One of Britain's rarest breeding waders, the Red-necked Phalarope breeds along the fringes of small, well vegetated lochans on the island of Fetlar, which, in 1967, hit the world's ornithological headlines in hosting Britain's first ever breeding Snowy Owls. Although breeding would now seem to be a thing of the past, odd birds are sometimes recorded on Fetlar, south Unst or Ronas Hill. Wheatears, Meadow Pipits and Skylarks nest amongst the heather, as does the introduced Red Grouse and the grey-and black northern equivalent of the mainland crow, the Hooded Crow.

Out with the summer breeding season, Shetland's avifauna changes dramatically. During the spring and autumn, thousands of migrants pass through the isles in an immense variety of different guises. Spring migration gets underway during the latter part of March and spans until the middle of June. The last two weeks of May and the first week of June is the optimum period to visit Shetland for migrants, but like anywhere else, weather conditions dictate their arrival. High pressure over the near continent combined with easterly airflow often produces large falls of common migrants and amongst them may find Bluethroat, Wryneck, Golden Oriole, Icterine and Marsh Warbler, Red-backed Shrike, Common Rosefinch and Ortolan Bunting. Rarities occurring in spring with a degree of regularity include Short-toed Lark, Thrush Nightingale, Subalpine Warbler and both Rustic and Little Buntings while extreme rarities like Pallas's Sandgrouse, Needle-tailed Swift and Pine Grosbeak have been recorded recently.

Autumn migration starts in the middle of July and spans until early November. Like spring, arrivals of migrants are dictated by the weather and given suitable conditions, huge falls can occur. Wader migration spans from early July until early October, after which large numbers of Whooper Swans, Ducks and Geese pass through the isles and sea watching can be productive given strong winds. Small numbers of raptors and both Long-eared and Short-eared Owls also pass through, usually ahead of a fall. Autumn is perhaps the best time for rarity enthusiasts and amongst the masses of common migrants, regular drifters include Richard's, Olive-backed and Red-throated Pipit, Arctic, Greenish, Barred and Yellow-browed Warblers and Little and Rustic Buntings while Shetland specialities like Lanceolated Warbler, Pechora Pipit, Great Snipe, Citrine Wagtail and Yellow-breasted Bunting are just about annual, especially on Fair Isle. Extreme rarities are also annual and have included Pallid Harrier, Great Knot, Sharp-tailed Sandpiper, White's Thrush and both Yellow and Ruppells Warbler in recent years.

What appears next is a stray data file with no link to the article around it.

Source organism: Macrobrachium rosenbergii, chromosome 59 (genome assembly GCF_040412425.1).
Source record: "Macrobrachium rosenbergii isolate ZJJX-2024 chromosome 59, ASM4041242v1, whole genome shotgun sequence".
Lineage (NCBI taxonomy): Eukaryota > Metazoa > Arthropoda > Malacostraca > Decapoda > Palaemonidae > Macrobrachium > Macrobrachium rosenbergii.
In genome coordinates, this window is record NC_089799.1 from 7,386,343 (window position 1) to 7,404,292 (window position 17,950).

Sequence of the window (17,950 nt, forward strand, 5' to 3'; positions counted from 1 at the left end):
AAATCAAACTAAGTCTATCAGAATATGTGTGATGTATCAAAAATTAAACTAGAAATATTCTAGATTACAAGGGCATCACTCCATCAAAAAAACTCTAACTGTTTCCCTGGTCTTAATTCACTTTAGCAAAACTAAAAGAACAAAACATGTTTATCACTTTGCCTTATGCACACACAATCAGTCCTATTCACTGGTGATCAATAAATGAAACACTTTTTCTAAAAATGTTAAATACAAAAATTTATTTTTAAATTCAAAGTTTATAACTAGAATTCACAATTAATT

The short winter days are not without compensation. Arctic breeding species like Long-tailed Ducks, Purple Sandpipers, Whooper Swans, Great Northern Diver, Little Auks and Snow Buntings are all numerous. Good numbers of Slavonian Grebes winter in the west and central mainland voes and both Glaucous and Iceland Gull appear in respectable numbers. The winter months are not without their rarity value either. White-billed Divers and King Eiders are recorded almost annually while other rarities like Gyrfalcon and Ivory and Ross's Gulls have put in appearances on a number of occasions.

Top Sites

Loch Funzie, Fetlar

Satellite View

I had heard that you could watch phalaropes from your car but I didn't really believe it - alighting at the lochside small waders flew about us, yards away, then settled on the water at our feet. Don't take a long lens they're too close to focus!

Hermaness, Unst

Satellite View

If short of time take the path to the west coast to Toolie. From here you can see the gannet covered stacks to the north and the Lighthouse on Muckle Flugga, but when you finally get to the coast, it is uphill all the way, turn south to the start of the gannetries, a distance of about a kilometre. Here you can get very close to the gannets a few meters below the cliff edge, the air is filled with the birds and it is truly breathtaking.

Loch of Tingwall, Mainland

Satellite View

A pair of swans with 6 cygnets. This summer a pair of Whooper Swans bred in Shetland, this doesn't get much mention which I find strange as the Snowy Owls which bred more than 30 years ago is always in print. We saw on one occasion an adult swan fly directly to their historic nesting site to confront sheep that had ill-advisedly, approached swan territory. The sheep were evicted forthwith. Meadows with orchids, cinquefoils, marigolds, buttercups and flag abound. Wheatears, Arctic terns, Ringed Plovers & Oystercatcher are everywhere; Whimbrel are frequent too. Skylarks heard all day long.